Petition for Writ of Certiorari to Review Quasi-Judicial Action, Department of Highway Safety and Motor Vehicles: DRIVER’S LICENSES – Suspension – On notification of delinquency in child support, suspension of driver license is a ministerial duty of DHSMV in accordance with § 322.058(1), Fla. Stat. (2011), and DHSMV is not required to make findings that petitioner was actually delinquent in child support payments.  Department provided due process when it notified the petitioner of the pending driver license suspension, the actions that could avoid the suspension, and provided for an opportunity to be heard on the legal basis for the suspension.  Petition denied.  Bradford v. Fla. Dep’t of Highway Safety and Motor Vehicles, No. 12-000006AP-88A (Fla. 6th Cir. App. Ct. April 25, 2012). 

 

NOT FINAL UNTIL TIME EXPIRES FOR REHEARING AND, IF FILED, DETERMINED

 

IN THE CIRCUIT COURT FOR THE SIXTH JUDICIAL CIRCUIT

IN AND FOR PINELLAS COUNTY, FLORIDA

APPELLATE DIVISION

 

 

CONNIE D. BRADFORD,

      Petitioner,                                                          Case No.: 12-000006AP-88A

                                                                                UCN: 522012AP000006XXXXCV

 

 

v.

 

 

STATE OF FLORIDA, DEPARTMENT

OF HIGHWAY SAFETY AND MOTOR

VEHICLES,

      Respondent.             

______________________________________/

 

Opinion Filed April 25, 2012

 

Petition for Writ of Certiorari from

Order of Suspension

Department of Highway Safety

and Motor Vehicles

 

Shazia N. Sparkman, Esq.

Kevin M. Sparkman, Esq.

Attorneys for Petitioner

 

Stephen D. Hurm, Gen. Counsel

Damaris E. Reynolds, Asst. Gen. Counsel

Attorneys for Respondent

 

 

PER CURIAM.

          Connie D. Bradford seeks certiorari review of the "Order of Suspension" of the Department of Highway Safety and Motor Vehicles, Division of Motorist Services dated January 18, 2012.  The petition for writ of certiorari is denied.

 

 

Statement of Case

          Ms. Bradford states that her driver's license was suspended pursuant to an Order of Suspension dated January 18, 2012.  The Order is attached to her petition and states in pertinent part:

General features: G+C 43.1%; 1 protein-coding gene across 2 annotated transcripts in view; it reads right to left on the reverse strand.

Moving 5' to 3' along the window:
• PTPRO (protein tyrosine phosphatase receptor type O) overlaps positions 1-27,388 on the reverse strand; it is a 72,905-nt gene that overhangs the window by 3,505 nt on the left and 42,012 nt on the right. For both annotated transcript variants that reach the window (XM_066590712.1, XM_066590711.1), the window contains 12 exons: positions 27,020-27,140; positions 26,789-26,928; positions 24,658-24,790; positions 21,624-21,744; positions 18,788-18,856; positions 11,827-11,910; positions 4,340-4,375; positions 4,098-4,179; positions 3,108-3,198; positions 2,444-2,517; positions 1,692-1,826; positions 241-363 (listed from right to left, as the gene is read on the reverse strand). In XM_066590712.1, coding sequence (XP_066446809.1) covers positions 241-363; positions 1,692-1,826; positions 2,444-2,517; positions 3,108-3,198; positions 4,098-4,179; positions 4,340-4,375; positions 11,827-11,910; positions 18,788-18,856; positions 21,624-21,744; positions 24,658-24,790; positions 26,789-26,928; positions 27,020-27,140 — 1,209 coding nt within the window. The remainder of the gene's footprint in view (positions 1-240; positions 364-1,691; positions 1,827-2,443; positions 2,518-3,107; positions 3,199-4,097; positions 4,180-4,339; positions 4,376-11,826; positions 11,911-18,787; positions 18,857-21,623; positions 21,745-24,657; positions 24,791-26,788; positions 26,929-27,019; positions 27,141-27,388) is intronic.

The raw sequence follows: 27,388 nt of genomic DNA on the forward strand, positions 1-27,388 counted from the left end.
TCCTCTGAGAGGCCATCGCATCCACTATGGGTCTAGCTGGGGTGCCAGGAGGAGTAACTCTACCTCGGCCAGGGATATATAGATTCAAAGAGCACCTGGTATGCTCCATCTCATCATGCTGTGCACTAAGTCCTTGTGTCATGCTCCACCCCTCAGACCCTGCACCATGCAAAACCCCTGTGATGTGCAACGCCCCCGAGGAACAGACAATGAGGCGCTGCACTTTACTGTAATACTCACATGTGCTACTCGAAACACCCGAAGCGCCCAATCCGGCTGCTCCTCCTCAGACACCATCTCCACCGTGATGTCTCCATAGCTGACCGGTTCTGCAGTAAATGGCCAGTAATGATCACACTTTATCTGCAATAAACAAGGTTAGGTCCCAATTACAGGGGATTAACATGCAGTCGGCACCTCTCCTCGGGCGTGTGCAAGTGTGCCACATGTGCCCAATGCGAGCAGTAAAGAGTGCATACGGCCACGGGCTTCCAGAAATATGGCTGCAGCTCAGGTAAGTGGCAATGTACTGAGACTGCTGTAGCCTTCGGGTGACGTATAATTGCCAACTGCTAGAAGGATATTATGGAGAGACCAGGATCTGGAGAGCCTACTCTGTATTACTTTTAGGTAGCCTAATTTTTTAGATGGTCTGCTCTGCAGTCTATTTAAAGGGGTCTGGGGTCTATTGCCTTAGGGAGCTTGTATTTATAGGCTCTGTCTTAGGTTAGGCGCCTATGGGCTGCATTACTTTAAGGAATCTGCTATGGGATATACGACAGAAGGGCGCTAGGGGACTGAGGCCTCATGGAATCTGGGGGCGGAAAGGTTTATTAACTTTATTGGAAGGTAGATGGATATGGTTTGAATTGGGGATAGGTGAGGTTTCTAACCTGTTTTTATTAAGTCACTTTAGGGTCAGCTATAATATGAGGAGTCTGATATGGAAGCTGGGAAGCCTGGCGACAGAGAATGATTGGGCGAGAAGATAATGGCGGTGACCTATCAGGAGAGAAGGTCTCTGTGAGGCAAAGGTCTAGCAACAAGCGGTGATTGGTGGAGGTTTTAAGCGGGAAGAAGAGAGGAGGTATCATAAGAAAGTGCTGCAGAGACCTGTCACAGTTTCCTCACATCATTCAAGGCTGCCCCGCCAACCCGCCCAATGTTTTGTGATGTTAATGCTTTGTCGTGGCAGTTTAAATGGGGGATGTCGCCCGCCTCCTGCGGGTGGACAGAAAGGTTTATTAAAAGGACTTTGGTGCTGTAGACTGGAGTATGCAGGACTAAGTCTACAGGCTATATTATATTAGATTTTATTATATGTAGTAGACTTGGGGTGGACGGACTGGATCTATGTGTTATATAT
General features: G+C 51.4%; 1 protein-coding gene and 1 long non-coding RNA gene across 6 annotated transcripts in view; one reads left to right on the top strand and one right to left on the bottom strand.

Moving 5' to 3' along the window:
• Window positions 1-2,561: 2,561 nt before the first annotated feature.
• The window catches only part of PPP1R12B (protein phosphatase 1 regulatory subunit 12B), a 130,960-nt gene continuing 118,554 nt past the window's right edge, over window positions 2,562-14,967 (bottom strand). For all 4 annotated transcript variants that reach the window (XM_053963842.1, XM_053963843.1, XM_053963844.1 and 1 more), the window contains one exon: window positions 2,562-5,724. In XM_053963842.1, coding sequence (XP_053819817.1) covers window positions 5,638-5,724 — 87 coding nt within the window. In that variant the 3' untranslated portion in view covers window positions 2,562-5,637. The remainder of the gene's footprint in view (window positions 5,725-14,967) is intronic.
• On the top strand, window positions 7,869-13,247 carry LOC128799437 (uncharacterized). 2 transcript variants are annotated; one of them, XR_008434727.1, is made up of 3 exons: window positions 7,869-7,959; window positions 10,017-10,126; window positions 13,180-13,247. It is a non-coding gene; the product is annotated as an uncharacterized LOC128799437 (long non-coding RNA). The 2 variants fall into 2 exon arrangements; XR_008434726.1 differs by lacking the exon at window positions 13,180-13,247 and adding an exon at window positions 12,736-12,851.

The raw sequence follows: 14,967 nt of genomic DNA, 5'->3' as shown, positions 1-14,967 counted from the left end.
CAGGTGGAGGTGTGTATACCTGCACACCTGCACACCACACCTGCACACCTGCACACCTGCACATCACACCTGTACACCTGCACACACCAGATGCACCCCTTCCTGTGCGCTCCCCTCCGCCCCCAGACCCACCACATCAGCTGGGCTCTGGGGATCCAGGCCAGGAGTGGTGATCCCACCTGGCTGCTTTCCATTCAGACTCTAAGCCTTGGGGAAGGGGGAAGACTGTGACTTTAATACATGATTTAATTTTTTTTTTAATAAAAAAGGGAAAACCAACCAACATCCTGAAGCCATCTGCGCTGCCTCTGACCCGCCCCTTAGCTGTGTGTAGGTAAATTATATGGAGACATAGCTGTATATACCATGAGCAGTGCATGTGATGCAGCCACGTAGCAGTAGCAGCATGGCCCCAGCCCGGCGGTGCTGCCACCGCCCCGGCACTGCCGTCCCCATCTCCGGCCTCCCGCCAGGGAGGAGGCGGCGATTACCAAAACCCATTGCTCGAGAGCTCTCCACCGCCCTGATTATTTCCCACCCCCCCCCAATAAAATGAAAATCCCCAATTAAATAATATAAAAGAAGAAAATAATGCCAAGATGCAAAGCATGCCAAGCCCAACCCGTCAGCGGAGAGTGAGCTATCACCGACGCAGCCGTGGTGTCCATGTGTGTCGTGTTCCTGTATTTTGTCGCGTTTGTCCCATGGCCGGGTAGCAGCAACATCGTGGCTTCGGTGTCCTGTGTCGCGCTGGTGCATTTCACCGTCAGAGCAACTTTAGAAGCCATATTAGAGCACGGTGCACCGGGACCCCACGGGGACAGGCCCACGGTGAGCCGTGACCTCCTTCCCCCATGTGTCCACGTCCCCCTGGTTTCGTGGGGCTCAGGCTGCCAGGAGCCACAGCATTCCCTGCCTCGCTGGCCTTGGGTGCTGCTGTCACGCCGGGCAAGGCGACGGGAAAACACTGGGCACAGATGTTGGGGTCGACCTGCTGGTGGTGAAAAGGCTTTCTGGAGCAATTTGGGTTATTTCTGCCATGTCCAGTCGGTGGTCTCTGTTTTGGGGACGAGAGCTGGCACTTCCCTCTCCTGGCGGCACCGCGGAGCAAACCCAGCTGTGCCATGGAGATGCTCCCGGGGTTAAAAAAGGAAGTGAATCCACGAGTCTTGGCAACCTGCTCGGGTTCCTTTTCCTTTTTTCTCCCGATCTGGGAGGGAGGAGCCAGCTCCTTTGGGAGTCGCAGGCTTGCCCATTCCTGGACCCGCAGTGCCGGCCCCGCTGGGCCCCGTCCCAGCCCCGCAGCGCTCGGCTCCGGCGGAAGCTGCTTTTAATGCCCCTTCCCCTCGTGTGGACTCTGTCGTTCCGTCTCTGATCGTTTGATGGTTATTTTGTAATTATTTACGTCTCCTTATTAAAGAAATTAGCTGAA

The Department [of Highway Safety and Motor Vehicles ] will suspend your driving privileges and vehicle registration on FEBRUARY 7, 2012 because of the following: 

 

          Failed to pay or comply with an order for child support/alimony/genetic testing. 

         

          To avoid the suspension follow these instructions:

 

          1.  Contact Support Enforcement Office.

          ORANGE COUNTY CLERK OF COURT

          CHILD SUPPORT DIVISION

          425 NORTH ORANGE AVENUE

          ORLANDO, FL 32802

          TELEPHONE NUMBER 407-836-2000

 

          2.  Satisfy the requirements. . . . [O]btain a clearance document with a judge's signature or a court seal showing that you have fully complied with the court's requirements.  Take the court compliance to the nearest Florida driver license or tax collector office for immediate clearance.

          . . . .

 

          This order has been filed in the official record of the Department of Highway Safety and Motor Vehicles on the above date and a copy has been provided to the licensee by first class mail as required by section 322.251, Florida Statutes.  You may seek review of this order within 30 days of the date of this order by filing a petition for writ of certiorari as provided in section 322.31, Florida Statutes.

 

          If you believe that you have a legal basis to show cause why this action is unjustified, you may request a hearing at any Administrative Reviews Office to submit evidence that your license should not be revoked, suspended or cancelled.  You may present your evidence to a hearing officer. . . .  A request for a hearing does not stop the 30 days you have to file a petition for circuit court review under section 322.31, Florida Statutes.

 

          Ms. Bradford complains that she was not provided notice of any proceeding which sought suspension of her driving privileges and she was not afforded the opportunity to respond to the allegation of lack of payment of child support. 

 

Standard of Review

          Circuit court certiorari review of an administrative agency decision is governed by a three-part standard: (1) whether procedural due process is accorded; (2) whether the essential requirements of law have been observed; and (3) whether the administrative findings and judgment are supported by competent substantial evidence.  See Haines City Cmty. Dev. v. Heggs, 658 So. 2d 523, 530 (Fla. 1995). 

Analysis

          Section 322.058(1), Florida Statutes (2011), states that when the Department receives notice from a Title IV-D Agency, depository, or clerk of the court that a licensed driver has a delinquent support obligation it "shall suspend the driver's license of the person named in the notice and the registration of all motor vehicles owned by that person."  The statute is mandatory.  The act of suspending the driving privilege is simply a ministerial duty in response a notice by a Title IV-D Agency, depository, or clerk of the court.  The Department has no discretion.